Privacy Preserving Computational Cameras

Major advances in computer vision and the mobile revolution have set the stage for widespread deployment of connected devices with “always-on” cameras and powerful vision capabilities. While these advances have the potential to enable a wide range of novel applications and interfaces, privacy and security concerns surrounding the use of these technologies threaten to limit the range of places and devices where they are adopted. In this context, we see a resurgence in privacy preserving computer vision research, intended to help mitigate both societal and legal concerns. In this page, we highlight some of our recent work in this area.

Revealing Scenes by Inverting Structure from Motion Reconstructions Learning Privacy Preserving Encodings through Adversarial Training
Francesco Pittaluga, Sanjeev J. Koppal, Sing Bing Kang, Sudipta Sinha Francesco Pittaluga, Sanjeev J. Koppal, Ayan Chakrabarti
CVPR 2019 (oral) WACV 2019
Many 3D vision systems utilize pose and localization from a pre-captured 3D point cloud. Such 3D models are often obtained using structure from motion (SfM), after which the images are discarded to preserve privacy. In this paper, we show, for the first time, that SfM point clouds retain enough information to reveal scene appearance and compromise privacy. We present a privacy attack that reconstructs color images of the scene from the point cloud. Our method is based on a cascaded U-Net that takes as input, a 2D image of the points from a chosen viewpoint as well as point depth, color, and SIFT descriptors and outputs an image of the scene from that viewpoint. Unlike previous SIFT inversion methods, we handle highly sparse and irregular inputs and tackle the issue of many unknowns, namely, SIFT keypoint orientation and scale, image source, and 3D point visibility. We evaluate our attack algorithm on public datasets (MegaDepth and NYU Depth V2) and analyze the significance of the point cloud attributes. Finally, we synthesize novel views to create compelling virtual tours of scenes.

Paper (CVPR 2019)
We present a framework to learn privacy-preserving encodings of images to inhibit inference of a chosen private attribute. Rather than encoding a fixed dataset or inhibiting a fixed estimator, we aim to to learn an encoding function such that even after this function is fixed, an estimator with knowledge of the encoding is unable to learn to accurately predict the private attribute, when generalizing beyond a training set. We formulate this as adversarial optimization of an encoding function against a classifier for the private attribute, with both modeled as deep neural networks. We describe an optimization approach which successfully yields an encoder that permanently limits inference of the private attribute, while preserving either a generic notion of information, or the estimation of a different, desired, attribute. We experimentally validate the efficacy of our approach on private tasks of real-world complexity, by learning to prevent detection of scene classes from the Places-365 dataset.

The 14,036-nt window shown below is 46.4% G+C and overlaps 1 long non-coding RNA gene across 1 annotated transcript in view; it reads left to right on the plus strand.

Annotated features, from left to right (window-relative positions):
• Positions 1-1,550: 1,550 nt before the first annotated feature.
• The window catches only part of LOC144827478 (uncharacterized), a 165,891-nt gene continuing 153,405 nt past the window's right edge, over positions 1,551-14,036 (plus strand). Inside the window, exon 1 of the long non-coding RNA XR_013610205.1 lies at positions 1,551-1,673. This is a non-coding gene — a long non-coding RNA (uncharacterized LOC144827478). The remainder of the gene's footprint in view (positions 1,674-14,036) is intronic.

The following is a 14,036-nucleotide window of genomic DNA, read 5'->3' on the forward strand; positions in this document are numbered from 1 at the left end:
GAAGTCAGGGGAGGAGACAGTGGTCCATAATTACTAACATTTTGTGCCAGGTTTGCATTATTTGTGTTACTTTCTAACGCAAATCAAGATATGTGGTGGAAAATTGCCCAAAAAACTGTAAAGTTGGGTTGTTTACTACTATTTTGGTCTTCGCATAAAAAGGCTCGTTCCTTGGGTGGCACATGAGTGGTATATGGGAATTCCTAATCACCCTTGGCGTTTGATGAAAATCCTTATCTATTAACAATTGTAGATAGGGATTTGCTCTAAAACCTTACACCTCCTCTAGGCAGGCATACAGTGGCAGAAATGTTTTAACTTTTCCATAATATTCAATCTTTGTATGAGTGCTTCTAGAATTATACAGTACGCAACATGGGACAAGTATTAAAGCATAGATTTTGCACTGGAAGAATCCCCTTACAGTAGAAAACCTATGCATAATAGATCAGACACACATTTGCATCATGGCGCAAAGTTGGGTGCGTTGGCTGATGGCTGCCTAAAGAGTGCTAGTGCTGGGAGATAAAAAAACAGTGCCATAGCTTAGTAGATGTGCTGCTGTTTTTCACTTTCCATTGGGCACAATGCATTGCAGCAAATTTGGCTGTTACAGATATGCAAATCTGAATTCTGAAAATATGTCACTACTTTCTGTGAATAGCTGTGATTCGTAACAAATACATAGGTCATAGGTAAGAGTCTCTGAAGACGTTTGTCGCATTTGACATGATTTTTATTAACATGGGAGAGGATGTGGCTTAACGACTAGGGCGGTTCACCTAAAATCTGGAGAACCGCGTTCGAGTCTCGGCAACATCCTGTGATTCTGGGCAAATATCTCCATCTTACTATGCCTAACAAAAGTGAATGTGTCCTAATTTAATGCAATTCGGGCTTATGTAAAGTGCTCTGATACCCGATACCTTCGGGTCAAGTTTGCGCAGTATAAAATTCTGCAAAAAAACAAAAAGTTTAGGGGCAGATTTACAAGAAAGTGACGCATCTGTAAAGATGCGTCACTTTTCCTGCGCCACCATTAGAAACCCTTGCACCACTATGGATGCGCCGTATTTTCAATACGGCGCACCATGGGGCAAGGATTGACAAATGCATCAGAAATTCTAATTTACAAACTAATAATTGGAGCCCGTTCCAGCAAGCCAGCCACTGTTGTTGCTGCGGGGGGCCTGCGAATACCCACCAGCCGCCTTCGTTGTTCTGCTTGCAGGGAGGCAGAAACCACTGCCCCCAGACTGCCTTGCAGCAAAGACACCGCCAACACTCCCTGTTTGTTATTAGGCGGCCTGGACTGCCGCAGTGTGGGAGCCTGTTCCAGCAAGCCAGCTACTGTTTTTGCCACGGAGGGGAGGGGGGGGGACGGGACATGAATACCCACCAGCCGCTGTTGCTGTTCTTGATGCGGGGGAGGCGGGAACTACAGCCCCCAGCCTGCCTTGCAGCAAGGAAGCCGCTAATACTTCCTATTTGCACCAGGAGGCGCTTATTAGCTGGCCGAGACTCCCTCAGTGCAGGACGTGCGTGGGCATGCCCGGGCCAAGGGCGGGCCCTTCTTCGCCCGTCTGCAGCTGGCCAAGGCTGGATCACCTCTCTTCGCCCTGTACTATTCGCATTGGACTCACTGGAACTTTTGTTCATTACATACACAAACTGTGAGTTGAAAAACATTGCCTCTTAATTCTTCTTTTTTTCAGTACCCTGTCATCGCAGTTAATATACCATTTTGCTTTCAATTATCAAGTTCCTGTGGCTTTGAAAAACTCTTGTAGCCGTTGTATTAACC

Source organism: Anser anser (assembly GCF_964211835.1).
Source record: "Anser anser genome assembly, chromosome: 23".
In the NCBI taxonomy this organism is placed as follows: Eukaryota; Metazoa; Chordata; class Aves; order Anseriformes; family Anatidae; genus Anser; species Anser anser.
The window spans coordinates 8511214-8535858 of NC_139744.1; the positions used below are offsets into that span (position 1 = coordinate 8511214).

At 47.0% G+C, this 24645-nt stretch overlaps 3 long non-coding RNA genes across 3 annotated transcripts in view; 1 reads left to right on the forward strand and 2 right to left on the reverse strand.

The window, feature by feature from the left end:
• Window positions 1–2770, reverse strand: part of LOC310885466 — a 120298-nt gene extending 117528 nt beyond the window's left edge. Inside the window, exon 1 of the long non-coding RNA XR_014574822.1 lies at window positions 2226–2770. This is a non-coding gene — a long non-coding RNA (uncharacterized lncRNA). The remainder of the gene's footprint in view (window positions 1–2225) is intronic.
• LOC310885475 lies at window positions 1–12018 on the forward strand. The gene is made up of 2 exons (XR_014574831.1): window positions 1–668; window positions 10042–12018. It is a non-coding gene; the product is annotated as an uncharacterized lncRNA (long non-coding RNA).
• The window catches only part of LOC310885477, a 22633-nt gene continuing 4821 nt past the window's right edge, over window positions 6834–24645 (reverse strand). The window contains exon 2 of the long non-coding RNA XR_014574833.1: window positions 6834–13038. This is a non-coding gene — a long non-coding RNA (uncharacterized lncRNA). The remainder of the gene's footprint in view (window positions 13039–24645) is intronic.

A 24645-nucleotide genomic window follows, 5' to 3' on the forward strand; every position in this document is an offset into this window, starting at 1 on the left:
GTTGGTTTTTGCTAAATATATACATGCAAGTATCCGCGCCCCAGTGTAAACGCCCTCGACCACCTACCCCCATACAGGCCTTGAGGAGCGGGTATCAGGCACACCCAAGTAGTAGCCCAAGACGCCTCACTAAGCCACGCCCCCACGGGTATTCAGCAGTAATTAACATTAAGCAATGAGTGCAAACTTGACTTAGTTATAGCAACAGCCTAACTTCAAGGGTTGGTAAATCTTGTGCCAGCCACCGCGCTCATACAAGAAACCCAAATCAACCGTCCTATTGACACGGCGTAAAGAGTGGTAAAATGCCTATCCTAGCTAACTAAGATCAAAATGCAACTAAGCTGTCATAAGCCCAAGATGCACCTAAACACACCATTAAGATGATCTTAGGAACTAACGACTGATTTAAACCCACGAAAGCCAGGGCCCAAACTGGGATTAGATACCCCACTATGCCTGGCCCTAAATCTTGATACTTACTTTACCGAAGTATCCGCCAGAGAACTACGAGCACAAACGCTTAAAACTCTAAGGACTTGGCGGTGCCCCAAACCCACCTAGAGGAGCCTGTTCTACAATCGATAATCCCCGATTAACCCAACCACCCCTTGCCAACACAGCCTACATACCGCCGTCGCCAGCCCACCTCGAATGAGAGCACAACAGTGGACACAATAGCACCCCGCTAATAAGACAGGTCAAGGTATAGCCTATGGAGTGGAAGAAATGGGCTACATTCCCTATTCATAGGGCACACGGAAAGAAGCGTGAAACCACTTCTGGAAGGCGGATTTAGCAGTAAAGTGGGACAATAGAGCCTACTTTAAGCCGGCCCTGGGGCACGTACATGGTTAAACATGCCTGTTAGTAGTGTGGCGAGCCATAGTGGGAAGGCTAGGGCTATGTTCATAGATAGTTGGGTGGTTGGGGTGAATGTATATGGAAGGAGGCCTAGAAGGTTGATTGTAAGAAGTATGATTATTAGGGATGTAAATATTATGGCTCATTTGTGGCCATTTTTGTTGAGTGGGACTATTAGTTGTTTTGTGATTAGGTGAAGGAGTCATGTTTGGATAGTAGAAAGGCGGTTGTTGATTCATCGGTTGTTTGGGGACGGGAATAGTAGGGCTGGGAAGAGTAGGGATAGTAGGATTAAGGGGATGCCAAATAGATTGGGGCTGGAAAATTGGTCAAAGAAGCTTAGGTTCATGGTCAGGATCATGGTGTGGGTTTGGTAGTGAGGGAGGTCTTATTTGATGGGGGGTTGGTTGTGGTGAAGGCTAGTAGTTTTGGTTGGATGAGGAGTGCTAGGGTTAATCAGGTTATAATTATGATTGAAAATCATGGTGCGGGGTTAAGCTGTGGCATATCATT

Paper (WACV 2019)
Pre-capture Privacy for Small Vision Sensors Sensor-level Privacy for Thermal Cameras
Francesco Pittaluga, Sanjeev J. Koppal Francesco Pittaluga, Aleksandar Zivkovic, Sanjeev J. Koppal
PAMI 2017, CVPR 2015 ICCP 2016
The next wave of micro and nano devices will create a world with trillions of small networked cameras. This will lead to increased concerns about privacy and security. Most privacy preserving algorithms for computer vision are applied after image/video data has been captured. We propose to use privacy preserving optics that filter or block sensitive information directly from the incident light-field before sensor measurements are made, adding a new layer of privacy. In addition to balancing the privacy and utility of the captured data, we address trade-offs unique to miniature vision sensors, such as achieving high-quality field-of-view and resolution within the constraints of mass and volume. Our privacy preserving optics enable applications such as depth sensing, full-body motion tracking, people counting, blob detection and privacy preserving face recognition. While we demonstrate applications on macro-scale devices (smartphones, webcams, etc.) our theory has impact for smaller devices.

Paper (PAMI 2017) | Paper (CVPR 2015) | Presentation
As cameras turn ubiquitous, balancing privacy and utility becomes crucial. To achieve both, we enforce privacy at the sensor level, as incident photons are converted into an electrical signal and then digitized into image measurements. We present sensor protocols and accompanying algorithms that degrade facial information for thermal sensors, where there is usually a clear distinction between humans and the scene. By manipulating the sensor processes of gain, digitization, exposure time, and bias voltage, we are able to provide privacy during the actual image formation process and the original face data is never directly captured or stored. We show privacy-preserving thermal imaging applications such as temperature segmentation, night vision, gesture recognition and HDR imaging

Paper (ICCP 2016) | Presentation